How to Get a HAZMAT Job

Women pursuing a hazmat career should make physical endurance a priority, due to long hours standing or removing toxic chemicals.

Women pursuing a hazmat career should make physical endurance a priority, due to long hours standing or removing toxic chemicals.

Getting a job as a hazmat professional means working with dangerous materials on a regular basis. Hazmat workers specialize in the proper storage, removal and disposal of hazardous materials including lead, asbestos, arsenic, radioactive and nuclear waste and other hazardous materials. These workers also identify and safely remove materials that are flammable or toxic. You can set yourself apart from other job candidates by obtaining an associate's degree and certification in the field.

Desired Qualities in a Hazmat Worker

Due to the very nature of hazmat work, job seekers need certain qualities to ensure a long and safe career. Candidates should be detail oriented and able to adhere to hazmat safety procedures. Improperly noting the type of material stored in a container can be dangerous to fellow workers and the community. Candidates must also sharpen their decision making skills before pursing a hazmat career. Hazmat workers must make life-altering decisions such as whether to evacuate a community due to the accidental release of toxic chemicals.

Education Requirements for a Hazmat Job

A high school diploma is required to be considered for a job in the hazmat field, however, many employers prefer an associate’s degree in a hazmat-related field such as occupational safety and health, hazardous waste management or hazardous materials technology. Completing an associate's degree program gives hazmat job seekers an edge over the competition. Those with a degree can pursue hazmat career options such as hazardous materials removal worker, lead or asbestos abatement worker and treatment and storage worker.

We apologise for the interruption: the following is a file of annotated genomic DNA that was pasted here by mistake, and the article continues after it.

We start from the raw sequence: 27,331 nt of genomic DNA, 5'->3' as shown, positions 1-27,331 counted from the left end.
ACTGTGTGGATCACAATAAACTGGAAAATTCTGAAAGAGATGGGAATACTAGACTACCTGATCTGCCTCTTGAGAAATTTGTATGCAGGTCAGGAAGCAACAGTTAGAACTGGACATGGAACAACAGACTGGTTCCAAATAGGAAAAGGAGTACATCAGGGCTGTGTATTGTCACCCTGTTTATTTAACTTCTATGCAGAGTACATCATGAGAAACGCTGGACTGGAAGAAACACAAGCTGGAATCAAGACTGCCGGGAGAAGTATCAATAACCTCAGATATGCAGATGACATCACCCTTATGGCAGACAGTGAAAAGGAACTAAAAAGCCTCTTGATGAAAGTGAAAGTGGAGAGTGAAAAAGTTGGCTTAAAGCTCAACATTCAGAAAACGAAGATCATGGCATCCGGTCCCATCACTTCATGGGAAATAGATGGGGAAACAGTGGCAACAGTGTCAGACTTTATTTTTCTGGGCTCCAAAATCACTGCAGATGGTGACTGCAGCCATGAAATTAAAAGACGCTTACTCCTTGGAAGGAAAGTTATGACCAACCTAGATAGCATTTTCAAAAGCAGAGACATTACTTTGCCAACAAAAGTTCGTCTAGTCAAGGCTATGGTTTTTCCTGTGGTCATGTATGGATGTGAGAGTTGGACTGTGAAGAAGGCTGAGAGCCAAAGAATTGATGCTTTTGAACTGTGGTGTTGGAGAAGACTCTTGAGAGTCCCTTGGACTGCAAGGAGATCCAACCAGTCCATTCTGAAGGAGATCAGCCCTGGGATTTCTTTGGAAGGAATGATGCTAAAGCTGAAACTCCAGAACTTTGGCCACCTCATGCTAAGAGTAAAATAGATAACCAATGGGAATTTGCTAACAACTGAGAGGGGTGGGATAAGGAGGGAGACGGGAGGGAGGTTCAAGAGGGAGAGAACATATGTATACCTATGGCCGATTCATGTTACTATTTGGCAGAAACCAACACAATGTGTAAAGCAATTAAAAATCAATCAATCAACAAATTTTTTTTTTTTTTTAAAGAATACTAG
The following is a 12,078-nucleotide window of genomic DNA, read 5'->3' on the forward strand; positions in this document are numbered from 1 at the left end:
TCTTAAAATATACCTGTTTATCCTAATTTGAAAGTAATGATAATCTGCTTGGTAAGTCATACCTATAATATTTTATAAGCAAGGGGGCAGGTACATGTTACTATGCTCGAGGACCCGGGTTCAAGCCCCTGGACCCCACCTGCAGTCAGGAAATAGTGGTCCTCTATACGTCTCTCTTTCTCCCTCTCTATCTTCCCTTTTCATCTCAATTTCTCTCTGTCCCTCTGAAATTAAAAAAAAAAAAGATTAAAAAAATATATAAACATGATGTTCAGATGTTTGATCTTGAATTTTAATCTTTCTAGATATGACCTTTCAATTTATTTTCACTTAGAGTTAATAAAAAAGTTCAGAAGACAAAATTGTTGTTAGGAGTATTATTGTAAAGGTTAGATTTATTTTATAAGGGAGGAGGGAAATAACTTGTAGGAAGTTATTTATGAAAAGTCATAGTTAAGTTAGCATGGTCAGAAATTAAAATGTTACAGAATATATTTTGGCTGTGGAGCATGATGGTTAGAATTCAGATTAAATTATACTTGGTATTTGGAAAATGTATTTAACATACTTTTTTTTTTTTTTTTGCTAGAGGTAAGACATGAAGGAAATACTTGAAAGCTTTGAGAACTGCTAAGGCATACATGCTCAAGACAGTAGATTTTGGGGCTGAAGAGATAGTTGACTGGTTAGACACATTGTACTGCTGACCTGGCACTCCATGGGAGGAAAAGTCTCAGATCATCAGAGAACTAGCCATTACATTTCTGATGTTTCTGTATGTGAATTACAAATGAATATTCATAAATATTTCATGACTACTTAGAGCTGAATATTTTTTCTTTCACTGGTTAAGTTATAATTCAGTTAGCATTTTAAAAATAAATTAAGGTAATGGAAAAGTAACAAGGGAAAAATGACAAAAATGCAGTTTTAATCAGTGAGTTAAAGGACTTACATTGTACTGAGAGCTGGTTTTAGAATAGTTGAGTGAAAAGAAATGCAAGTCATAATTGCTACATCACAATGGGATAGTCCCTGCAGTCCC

Required Licensing for Hazmat Job Seekers

Some states have licensing requirements, particularly for mold remediation and asbestos and lead removal. License requirements differ from state to state, but generally require candidates to have completed training by a state or federal agency such as the U.S. Environmental Protection Agency. Candidates must be at least 18 years of age and must pass a written exam.

Hazmat Career Training

Training for a hazmat career typically includes a combination of classroom learning and experiential education. This training is generally provided by employers and is a requirement for the job. Classroom training includes courses on safety procedures and equipment. The supervised field work focuses on working with and safely disposing chemicals and hazardous materials. In addition to this training, hazmat job candidates are required to complete at least 40 hours of Occupational Safety and Health Administration training, which addresses health hazards, personal protective equipment use, site safety, recognizing hazards and decontamination.

 

About the Author

Olivia Johnson covers issues relating to the U.S. workforce and human resources. A professional journalist since 2001, she has worked in print and broadcast media for news outlets including ABC affiliates in Tennessee and Alabama, CBS Radio News, Westwood One and public radio. She holds a Bachelor of Arts in communications and is currently based in Tennessee.

Photo Credits

  • Image Source/Stockbyte/Getty Images